A recent case resulted in a respondent relying on the free speech defence, but losing, is MIG Banque SA (MIG Bank Ltd) v. Akram Mohammad Khalid, (WIPO Case No. D2011-0159).
The Complainant, a Forex bank in Switzerland, had several MIG trademarks. The Respondent registered the domain name <migbankfraud.com> and claimed that it had been the victim of a fraud and “financial crimes“ perpetrated by the Bank that he wanted to bring to the notice of the public.
The panelist decided that the disputed domain name was confusingly similar to the MIG trademarks. Nothing remarkable about that and it is frequently so decided, although this case perhaps went a little further than others as the generic word “bank” had been added to the trademark and also the pejorative “fraud” , the equivalent in practical terms of “sucks”.
The panelist also decided that the Respondent had no right or legitimate interest in the domain name as, although the Respondent had relied on freedom of speech, this was a good thing only up to a point. Freedom of speech did not require using someone else’s identical or confusingly similar trademark, which the Respondent had done in this case. Thus, the panelist decided to follow the WIPO Overview and held that “…the right to criticise (sic) does not necessarily extend to registering and using a domain name that is identical or confusingly similar to the Complainant’s trademark.”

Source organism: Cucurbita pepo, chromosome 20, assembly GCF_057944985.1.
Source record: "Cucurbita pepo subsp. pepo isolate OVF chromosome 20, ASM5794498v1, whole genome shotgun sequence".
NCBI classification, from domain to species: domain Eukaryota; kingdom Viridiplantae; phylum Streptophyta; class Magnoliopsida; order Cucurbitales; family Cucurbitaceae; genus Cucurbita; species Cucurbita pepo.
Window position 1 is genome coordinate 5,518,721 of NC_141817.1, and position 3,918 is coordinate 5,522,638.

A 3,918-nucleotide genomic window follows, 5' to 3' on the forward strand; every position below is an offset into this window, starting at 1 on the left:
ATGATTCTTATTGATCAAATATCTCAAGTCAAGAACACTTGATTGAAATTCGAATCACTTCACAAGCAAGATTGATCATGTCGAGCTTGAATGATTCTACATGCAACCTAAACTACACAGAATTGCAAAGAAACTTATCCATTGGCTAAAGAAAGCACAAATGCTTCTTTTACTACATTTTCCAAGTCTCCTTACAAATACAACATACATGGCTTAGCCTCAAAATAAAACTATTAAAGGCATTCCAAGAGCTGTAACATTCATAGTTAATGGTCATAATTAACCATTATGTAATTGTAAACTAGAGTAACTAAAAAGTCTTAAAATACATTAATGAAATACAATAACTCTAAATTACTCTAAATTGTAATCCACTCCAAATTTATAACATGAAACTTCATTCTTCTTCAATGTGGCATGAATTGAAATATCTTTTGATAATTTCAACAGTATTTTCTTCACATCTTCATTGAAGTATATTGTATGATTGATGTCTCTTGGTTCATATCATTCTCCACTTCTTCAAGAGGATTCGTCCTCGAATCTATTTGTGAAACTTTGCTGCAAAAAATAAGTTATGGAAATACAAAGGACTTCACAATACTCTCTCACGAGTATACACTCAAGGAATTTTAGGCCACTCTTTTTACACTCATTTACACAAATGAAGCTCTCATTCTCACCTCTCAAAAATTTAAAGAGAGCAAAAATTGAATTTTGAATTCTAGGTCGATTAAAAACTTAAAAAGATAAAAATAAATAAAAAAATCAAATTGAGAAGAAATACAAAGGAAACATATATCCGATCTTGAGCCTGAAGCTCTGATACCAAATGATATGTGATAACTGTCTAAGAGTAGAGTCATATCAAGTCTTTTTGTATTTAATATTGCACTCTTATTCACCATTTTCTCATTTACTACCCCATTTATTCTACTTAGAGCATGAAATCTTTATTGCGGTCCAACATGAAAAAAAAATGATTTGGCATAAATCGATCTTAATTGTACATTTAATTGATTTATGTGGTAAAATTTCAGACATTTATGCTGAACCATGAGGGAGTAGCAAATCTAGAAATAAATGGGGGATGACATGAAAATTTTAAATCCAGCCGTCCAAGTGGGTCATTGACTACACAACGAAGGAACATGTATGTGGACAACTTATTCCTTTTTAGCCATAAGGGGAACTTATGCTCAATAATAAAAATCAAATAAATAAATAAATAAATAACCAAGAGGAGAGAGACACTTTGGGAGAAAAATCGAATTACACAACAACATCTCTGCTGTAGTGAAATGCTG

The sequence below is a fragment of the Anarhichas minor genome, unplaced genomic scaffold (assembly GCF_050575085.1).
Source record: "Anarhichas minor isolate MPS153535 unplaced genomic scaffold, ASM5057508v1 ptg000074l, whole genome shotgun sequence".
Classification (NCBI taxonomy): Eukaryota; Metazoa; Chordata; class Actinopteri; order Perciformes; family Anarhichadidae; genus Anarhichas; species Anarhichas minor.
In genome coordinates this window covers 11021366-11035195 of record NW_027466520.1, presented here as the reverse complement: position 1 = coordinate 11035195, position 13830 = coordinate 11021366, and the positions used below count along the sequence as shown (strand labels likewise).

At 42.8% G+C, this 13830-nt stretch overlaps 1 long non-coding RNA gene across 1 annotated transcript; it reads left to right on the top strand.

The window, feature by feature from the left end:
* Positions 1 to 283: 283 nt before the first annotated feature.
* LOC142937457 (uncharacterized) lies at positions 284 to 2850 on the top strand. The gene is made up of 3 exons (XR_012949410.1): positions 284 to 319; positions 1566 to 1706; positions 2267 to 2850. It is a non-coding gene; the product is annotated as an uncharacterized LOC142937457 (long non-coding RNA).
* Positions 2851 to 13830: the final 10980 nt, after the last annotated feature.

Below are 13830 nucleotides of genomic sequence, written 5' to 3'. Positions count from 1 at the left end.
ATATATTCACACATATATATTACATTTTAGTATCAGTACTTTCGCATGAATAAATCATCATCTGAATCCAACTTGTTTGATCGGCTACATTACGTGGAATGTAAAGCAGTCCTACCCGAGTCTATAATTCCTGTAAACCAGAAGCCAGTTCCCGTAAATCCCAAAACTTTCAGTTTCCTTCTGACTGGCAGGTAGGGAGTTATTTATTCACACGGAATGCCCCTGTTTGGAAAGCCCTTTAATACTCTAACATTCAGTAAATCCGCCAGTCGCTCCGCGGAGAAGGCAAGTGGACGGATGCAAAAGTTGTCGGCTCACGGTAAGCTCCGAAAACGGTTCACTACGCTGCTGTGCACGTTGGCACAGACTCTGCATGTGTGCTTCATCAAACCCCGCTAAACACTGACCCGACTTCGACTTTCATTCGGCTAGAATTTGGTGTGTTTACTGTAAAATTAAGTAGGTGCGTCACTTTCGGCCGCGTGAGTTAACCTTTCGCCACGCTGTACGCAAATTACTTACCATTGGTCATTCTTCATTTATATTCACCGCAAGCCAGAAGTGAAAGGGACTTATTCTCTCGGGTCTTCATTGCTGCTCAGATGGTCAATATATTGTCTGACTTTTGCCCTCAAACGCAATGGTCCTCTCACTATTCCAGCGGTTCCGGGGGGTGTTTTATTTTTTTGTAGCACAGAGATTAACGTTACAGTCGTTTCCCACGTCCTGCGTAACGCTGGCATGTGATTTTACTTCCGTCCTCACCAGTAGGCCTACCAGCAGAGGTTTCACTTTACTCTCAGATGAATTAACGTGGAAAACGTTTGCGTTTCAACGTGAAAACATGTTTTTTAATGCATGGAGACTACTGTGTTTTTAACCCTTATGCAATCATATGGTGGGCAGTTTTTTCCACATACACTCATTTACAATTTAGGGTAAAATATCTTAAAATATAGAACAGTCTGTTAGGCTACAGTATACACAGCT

On bad faith, the panelist said that although the Respondent had said in emails to WIPO that it was complaining about the alleged fraud and “financial crimes” of the Complainant, there was nothing on the website to support this contention. In other words “…the Respondent neither specifies nor explains the “financial crimes” and the other serious accusations on their web site nor is reference made in the Respondents emails to this issue but for affirming that it did not need to be substantiated.” Free speech was a right, but the statements made had to be supported. It seems the panelist was saying that the Respondent had to give a “valid basis” for its claims or it could not rely on free speech and the panelists relied in that respect on The Royal Bank of Scotland Group plc, National Westminster Bank plc A/K/A NatWest Bank v. Personal and Pedro Lopez, (WIPO Case No. D2003-0166).
This is not a decision that gives much encouragement to relying on free speech as a defence, but of course is not unique in its opinion. It will certainly give rise to some debate as to how far a panel has to involve itself in deciding whether the content of a website is valid or not. It would lead to some interesting exercises by panels if in fact they are now required to decide if criticism of the Complainant is valid or not, a task that panels in the past have rightly shied away from.